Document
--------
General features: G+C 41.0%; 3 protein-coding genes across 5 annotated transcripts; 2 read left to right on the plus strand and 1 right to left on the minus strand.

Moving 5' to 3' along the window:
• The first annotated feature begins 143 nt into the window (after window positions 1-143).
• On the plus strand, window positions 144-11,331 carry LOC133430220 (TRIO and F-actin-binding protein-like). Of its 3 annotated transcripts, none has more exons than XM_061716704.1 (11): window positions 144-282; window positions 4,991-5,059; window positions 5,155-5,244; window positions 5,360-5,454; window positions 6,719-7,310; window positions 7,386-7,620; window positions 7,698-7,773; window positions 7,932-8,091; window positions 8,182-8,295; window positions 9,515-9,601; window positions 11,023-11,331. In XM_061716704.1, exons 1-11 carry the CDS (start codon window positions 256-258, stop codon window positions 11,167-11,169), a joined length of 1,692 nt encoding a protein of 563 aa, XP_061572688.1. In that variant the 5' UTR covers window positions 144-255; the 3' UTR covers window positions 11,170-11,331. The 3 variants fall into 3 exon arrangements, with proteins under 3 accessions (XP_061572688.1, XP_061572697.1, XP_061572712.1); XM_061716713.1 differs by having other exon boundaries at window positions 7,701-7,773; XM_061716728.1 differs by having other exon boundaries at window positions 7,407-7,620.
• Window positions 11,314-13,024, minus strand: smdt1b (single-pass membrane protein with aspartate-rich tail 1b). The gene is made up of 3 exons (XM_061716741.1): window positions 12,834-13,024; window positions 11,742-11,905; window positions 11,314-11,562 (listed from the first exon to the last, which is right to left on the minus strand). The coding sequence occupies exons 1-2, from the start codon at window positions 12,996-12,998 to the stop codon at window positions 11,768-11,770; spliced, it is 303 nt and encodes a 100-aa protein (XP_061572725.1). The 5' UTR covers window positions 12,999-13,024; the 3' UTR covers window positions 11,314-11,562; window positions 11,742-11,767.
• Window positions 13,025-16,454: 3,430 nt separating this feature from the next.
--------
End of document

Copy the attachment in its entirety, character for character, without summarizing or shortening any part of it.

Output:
General features: G+C 41.0%; 3 protein-coding genes across 5 annotated transcripts; 2 read left to right on the plus strand and 1 right to left on the minus strand.

Moving 5' to 3' along the window:
• The first annotated feature begins 143 nt into the window (after window positions 1-143).
• On the plus strand, window positions 144-11,331 carry LOC133430220 (TRIO and F-actin-binding protein-like). Of its 3 annotated transcripts, none has more exons than XM_061716704.1 (11): window positions 144-282; window positions 4,991-5,059; window positions 5,155-5,244; window positions 5,360-5,454; window positions 6,719-7,310; window positions 7,386-7,620; window positions 7,698-7,773; window positions 7,932-8,091; window positions 8,182-8,295; window positions 9,515-9,601; window positions 11,023-11,331. In XM_061716704.1, exons 1-11 carry the CDS (start codon window positions 256-258, stop codon window positions 11,167-11,169), a joined length of 1,692 nt encoding a protein of 563 aa, XP_061572688.1. In that variant the 5' UTR covers window positions 144-255; the 3' UTR covers window positions 11,170-11,331. The 3 variants fall into 3 exon arrangements, with proteins under 3 accessions (XP_061572688.1, XP_061572697.1, XP_061572712.1); XM_061716713.1 differs by having other exon boundaries at window positions 7,701-7,773; XM_061716728.1 differs by having other exon boundaries at window positions 7,407-7,620.
• Window positions 11,314-13,024, minus strand: smdt1b (single-pass membrane protein with aspartate-rich tail 1b). The gene is made up of 3 exons (XM_061716741.1): window positions 12,834-13,024; window positions 11,742-11,905; window positions 11,314-11,562 (listed from the first exon to the last, which is right to left on the minus strand). The coding sequence occupies exons 1-2, from the start codon at window positions 12,996-12,998 to the stop codon at window positions 11,768-11,770; spliced, it is 303 nt and encodes a 100-aa protein (XP_061572725.1). The 5' UTR covers window positions 12,999-13,024; the 3' UTR covers window positions 11,314-11,562; window positions 11,742-11,767.
• Window positions 13,025-16,454: 3,430 nt separating this feature from the next.